Photographer:Fotograaf: Flickr.com/ Nan Palmero
MAASTRICHT. Before the start of the next academic year, Maastricht University want to place 250 renovated container dwellings for students on their own premises in Randwyck, where once the Calatrava campus should have been built. The units previously stood in Amsterdam, but need to be removed after a designated period of ten years. The UM sees it as a quick and temporary solution to the shortage of affordable student accommodation. Now it is just waiting on the go-ahead from the city council.
“We would prefer to leave student housing to the market and the housing corporations, but because of the temporary failure, regardless who or what has caused this, we will have to find a short-term solution,” says Nick Bos, vice president of the UM's Executive Board and chairman of the Maastricht student housing association. Students coming here next August who are again unable to find accommodation or who have to resort on the more expensive segment (Carré, Student Hotel with rents of more than 700 euro): this won't do the UM's reputation any good. Bos: “We want to be a university for everyone. We don't want selection based on expensive accommodation.”
More than a month ago, the UM sounded the alarm bell in a letter to the city council. The Maastricht housing market appears especially difficult for students who are not so well off. In addition, students appeared to experience difficulties finding a room not only in August and September, the UM wrote in its the letter. This time, the annual peak lasted longer, even up to the beginning of December, says Bos.
Bos is now aiming for Amsterdam container dwellings – contrary to what the name suggests, it is decent accommodation – but although the envisaged campus grounds in Randwyck are UM premises, co-operation from the city council is desirable. For example, the zoning scheme will have to allow accommodation planning. Whether everything will be ready on time, is the question. In the meantime, the UM is creating seventy additional rooms at the Guesthouse on the Brouwersweg.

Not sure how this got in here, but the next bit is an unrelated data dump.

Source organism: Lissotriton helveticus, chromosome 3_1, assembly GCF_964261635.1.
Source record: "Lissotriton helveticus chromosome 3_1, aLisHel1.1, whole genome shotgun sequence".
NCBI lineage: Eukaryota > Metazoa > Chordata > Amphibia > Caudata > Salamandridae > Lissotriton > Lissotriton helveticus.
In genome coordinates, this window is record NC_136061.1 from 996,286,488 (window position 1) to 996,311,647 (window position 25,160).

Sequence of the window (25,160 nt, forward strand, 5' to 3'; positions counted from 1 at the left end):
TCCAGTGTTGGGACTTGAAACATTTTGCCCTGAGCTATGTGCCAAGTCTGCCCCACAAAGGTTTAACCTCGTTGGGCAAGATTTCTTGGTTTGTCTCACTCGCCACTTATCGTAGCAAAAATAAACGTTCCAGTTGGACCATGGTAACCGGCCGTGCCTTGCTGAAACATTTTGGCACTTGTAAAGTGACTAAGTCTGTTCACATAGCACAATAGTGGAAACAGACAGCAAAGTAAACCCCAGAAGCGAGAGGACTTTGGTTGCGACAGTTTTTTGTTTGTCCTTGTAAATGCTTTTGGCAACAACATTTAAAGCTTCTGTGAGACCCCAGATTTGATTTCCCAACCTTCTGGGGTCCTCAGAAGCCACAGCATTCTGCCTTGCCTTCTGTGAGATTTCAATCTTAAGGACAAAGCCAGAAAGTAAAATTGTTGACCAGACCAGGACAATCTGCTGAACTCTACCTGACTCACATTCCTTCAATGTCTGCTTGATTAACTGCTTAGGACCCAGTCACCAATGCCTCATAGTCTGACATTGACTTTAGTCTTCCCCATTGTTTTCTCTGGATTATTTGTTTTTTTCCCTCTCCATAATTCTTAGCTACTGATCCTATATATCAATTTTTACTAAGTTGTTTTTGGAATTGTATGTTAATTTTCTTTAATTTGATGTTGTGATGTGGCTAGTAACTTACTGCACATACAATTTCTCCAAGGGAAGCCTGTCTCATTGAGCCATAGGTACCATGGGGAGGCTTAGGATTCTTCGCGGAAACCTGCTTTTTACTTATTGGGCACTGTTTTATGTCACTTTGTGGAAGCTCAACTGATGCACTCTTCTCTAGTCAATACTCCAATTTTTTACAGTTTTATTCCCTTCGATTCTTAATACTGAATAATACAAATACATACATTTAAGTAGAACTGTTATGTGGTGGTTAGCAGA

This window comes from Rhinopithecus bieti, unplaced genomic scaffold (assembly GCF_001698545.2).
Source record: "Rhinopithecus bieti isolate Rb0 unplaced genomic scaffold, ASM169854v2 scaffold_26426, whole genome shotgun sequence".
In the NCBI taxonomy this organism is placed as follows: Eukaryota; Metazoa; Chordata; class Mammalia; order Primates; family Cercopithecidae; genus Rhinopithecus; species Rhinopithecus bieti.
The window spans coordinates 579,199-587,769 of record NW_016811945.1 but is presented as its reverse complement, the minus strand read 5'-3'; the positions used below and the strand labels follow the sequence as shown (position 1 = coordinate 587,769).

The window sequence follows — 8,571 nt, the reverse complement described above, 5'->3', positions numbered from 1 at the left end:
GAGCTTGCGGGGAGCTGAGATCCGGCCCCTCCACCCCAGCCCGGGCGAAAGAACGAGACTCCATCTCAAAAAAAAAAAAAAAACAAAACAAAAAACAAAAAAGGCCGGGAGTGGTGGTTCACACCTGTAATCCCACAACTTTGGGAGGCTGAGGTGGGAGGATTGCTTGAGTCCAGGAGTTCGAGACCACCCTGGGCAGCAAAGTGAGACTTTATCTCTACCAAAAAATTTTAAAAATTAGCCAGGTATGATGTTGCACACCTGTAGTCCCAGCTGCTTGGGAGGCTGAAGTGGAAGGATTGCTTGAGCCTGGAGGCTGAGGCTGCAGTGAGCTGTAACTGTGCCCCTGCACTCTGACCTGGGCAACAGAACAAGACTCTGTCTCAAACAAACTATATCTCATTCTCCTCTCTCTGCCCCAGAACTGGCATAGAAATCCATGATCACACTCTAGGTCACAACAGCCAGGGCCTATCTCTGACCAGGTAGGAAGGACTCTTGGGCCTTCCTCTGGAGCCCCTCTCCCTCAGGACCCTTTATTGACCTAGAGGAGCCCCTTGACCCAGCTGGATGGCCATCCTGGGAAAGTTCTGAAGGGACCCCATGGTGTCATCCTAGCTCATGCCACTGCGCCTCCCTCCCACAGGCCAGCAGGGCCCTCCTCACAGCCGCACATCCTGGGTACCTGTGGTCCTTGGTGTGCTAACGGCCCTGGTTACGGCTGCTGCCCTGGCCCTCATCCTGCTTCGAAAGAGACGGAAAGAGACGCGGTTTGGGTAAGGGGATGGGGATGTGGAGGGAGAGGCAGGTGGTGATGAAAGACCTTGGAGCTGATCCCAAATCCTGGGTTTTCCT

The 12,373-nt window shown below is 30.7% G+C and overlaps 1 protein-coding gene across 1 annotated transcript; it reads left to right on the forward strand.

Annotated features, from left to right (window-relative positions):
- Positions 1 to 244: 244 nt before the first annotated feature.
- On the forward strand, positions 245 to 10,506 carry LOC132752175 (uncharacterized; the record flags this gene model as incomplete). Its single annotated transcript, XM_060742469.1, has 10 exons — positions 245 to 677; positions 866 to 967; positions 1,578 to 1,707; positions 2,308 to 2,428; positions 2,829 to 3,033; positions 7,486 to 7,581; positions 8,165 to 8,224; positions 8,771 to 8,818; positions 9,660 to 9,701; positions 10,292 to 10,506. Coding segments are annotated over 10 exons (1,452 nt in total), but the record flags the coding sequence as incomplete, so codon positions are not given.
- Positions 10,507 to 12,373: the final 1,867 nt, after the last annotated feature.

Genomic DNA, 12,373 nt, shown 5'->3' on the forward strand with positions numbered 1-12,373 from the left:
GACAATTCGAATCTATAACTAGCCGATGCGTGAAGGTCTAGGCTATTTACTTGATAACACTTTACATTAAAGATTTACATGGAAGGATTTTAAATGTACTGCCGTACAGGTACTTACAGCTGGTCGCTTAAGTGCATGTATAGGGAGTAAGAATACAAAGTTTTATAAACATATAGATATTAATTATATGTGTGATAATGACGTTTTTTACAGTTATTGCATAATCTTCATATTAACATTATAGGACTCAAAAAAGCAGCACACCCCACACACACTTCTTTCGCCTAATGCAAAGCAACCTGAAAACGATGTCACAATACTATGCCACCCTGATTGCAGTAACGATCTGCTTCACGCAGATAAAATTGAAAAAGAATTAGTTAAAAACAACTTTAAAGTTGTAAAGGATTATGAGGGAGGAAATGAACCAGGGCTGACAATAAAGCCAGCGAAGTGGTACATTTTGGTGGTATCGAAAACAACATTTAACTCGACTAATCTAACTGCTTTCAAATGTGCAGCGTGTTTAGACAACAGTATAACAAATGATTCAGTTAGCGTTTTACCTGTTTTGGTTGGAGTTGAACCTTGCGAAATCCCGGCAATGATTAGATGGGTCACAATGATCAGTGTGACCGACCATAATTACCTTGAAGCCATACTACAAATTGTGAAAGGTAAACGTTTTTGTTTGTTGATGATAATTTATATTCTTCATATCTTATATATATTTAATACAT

The alderman responsible, Gert-Jan Krabbendam, “is thinking along with the UM” about temporary facilities with affordable rents (250 euro), at least for the coming academic year. Container dwellings in Randwyck are one of the options, but other options and locations are also being looked into. Exactly what those are, Krabbendam prefers not to comment on. In addition, the city council will speed up the work on the south wing of the Leeuwenborgh College on the Adelbert van Scharnlaan (fifty independent student rooms in the mid-segment).
In answer to the question whether the city council should relax its accommodation policy, as the Maastricht Student Council and the association of landlords (Vereniging Verhuurders Woonruimtes Maastricht) wanted, is of an entirely different order, Krabbendam reckons. Just like the answer to the question whether there is a structural shortage. Krabbendam: “We want to know if the recent development was a peak or a deviation from the trend.” In other words: Is there, indeed, a need in the long term for more rooms in the lower rents segment or are we creating lack of occupancy in other buildings, for example in those of the housing corporations? The city council is collecting definite registration figures from the UM and Zuyd Hogeschool and information from estate agencies, landlords and neighbouring municipalities in order to have a complete picture. Krabbendam: “We mustn't waver because we are running willy-nilly after one party.” At the end of 2018, the policy for splitting, converting and reassigning living accommodations will be evaluated. The alderman feels that there is no need to do so any sooner.